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Confessions of a Free Woman: telling feminist stories in postfeminist media culture
Stockholm University, Faculty of Humanities, Department of Cinema Studies.
2009 (English)In: Journal of Aesthetics and Culture, ISSN 2000-4214, Vol. 1Article in journal (Refereed) Published
Abstract [en]

Since its inception in late 1980s, the notion of postfeminism has been a highly contested term. While today circulating as an established description of ‘‘prime time feminism,’’ a highly visible media discourse of gender and sexuality that foregrounds individualism and consumerist tropes of choice and empowerment, its meanings for feminism as political agenda and cultural criticism nevertheless remain a point of disagreement. Is postfeminist discourse of gender and sexuality to be seen as a sign of second-wave feminism being partially incorporated into mainstream narratives? Or, rather, does it articulate a historical shift within feminist thought and cultural imaginary itself, or even a break-up with or a rejection of feminist historical legacy? In this article, these issues are investigated through a reading of a six-hour documentary Flying*Confessions of a Free Woman 1-6 (Jennifer Fox 2007, Easy Films, Denmark and Zohe Film Productions, USA) as a case of highbrow postfeminist television. Investigating how the documentary constructs an account of ‘‘the modern female life’’ in a global perspective, the article argues that Flying both articulates a sense of historicity and denies it. While never uttering the f-word, in its refiguring domestic ethnography as a mode of autobiographical self-interrogation, the documentary series evokes, albeit implicitly, a number of key tropes of 1960-1970s radical feminism: the notion of personal as political, the investment in consciousness-raising as a form of activism, the emphasis on shared experiences and emotions, and the idea of global sisterhood. As a consequence, it is argued, feminist critique is acknowledged and actualized only as an incitement to communication (sharing) and community-building in an affirmative sense. In this postfeminist story of feminism, hence, dissonant and critical voices are excluded as politics is reduced to an affect.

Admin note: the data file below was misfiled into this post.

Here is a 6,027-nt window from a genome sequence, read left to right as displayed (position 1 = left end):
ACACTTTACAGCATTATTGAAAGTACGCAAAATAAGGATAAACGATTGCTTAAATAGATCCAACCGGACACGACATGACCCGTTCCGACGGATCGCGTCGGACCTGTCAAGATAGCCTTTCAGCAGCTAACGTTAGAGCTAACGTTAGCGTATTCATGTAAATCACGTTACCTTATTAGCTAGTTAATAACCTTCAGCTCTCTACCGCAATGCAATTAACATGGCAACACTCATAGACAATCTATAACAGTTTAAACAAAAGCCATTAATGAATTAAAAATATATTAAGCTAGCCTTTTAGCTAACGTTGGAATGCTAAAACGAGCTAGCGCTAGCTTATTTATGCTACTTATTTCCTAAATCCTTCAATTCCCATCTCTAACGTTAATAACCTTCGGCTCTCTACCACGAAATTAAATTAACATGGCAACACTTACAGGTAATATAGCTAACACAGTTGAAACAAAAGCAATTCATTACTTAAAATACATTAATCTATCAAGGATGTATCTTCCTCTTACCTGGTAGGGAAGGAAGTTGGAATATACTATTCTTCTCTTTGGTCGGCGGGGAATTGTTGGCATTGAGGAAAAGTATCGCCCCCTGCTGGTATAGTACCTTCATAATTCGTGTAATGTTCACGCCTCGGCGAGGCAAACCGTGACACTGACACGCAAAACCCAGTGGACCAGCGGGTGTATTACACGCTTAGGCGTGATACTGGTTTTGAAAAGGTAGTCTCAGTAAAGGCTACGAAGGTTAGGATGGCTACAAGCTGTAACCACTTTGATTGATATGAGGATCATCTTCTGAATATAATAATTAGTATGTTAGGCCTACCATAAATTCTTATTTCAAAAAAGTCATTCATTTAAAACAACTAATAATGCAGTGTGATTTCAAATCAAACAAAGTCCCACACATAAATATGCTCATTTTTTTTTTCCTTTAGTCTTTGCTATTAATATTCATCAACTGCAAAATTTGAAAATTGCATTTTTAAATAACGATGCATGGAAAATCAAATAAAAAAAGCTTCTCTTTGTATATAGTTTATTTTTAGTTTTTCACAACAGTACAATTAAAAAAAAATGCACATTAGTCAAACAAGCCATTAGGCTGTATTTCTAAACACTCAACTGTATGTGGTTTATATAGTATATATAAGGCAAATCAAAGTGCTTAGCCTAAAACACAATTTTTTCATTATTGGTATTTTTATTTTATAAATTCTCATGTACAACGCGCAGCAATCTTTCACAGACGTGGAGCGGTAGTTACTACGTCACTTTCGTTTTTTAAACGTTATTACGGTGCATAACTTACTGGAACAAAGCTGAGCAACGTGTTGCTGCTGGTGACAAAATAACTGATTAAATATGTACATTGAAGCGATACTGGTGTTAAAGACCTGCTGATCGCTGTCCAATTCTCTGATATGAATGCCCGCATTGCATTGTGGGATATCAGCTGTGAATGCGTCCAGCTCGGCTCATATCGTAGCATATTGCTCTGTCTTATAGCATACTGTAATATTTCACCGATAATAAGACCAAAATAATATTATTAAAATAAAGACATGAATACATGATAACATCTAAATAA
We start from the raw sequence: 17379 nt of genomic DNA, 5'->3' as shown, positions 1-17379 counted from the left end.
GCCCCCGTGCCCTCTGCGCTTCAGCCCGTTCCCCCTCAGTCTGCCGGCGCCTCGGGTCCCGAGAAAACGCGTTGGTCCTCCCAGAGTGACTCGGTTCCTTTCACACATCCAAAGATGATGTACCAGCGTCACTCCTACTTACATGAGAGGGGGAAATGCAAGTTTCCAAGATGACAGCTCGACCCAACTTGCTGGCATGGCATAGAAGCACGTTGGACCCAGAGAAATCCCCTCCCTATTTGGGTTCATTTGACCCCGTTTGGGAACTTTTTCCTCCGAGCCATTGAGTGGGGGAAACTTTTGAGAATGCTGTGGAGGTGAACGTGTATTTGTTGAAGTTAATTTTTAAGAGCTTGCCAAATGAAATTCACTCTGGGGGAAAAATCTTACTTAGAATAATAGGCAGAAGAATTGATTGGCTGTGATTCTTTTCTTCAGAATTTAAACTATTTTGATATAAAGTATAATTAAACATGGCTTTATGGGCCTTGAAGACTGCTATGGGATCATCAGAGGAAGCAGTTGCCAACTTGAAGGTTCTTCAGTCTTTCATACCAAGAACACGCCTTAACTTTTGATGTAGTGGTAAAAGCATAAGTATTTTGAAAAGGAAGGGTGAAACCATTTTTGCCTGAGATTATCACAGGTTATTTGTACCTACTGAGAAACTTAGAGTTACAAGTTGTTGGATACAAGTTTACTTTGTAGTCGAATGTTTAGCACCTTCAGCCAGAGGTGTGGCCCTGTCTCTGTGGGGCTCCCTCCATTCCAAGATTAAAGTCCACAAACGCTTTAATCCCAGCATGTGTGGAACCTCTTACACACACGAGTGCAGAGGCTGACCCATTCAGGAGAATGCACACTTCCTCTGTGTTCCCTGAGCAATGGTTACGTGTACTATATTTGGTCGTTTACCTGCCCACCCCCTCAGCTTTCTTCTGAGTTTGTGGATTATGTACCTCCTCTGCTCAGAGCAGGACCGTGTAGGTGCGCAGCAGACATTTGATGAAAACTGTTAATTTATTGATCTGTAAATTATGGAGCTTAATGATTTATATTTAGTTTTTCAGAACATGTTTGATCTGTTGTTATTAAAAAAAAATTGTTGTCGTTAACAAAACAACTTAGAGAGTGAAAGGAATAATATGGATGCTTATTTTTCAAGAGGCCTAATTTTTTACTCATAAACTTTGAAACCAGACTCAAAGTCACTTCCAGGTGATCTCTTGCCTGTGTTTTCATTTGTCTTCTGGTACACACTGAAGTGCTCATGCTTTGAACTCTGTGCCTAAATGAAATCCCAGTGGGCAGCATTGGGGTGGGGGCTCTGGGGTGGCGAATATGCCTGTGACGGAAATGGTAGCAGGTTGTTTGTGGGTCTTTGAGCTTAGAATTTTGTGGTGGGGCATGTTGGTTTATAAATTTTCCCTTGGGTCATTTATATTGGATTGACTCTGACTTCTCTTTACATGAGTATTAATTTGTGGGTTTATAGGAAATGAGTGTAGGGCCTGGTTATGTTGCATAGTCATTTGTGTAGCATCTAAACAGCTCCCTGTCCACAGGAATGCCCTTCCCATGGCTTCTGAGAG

Place, publisher, year, edition, pages
2009. Vol. 1
Keyword [en]
documentary, television, feminism, postfeminism, intimacy, gender, confession
National Category
Studies on Film Gender Studies Media and Communications
Research subject
Cinema Studies; Communication Studies
URN: urn:nbn:se:su:diva-35616DOI: 10.3402/jac.v1i0.4644OAI: diva2:287616
Available from: 2010-01-19 Created: 2010-01-19 Last updated: 2012-01-04Bibliographically approved

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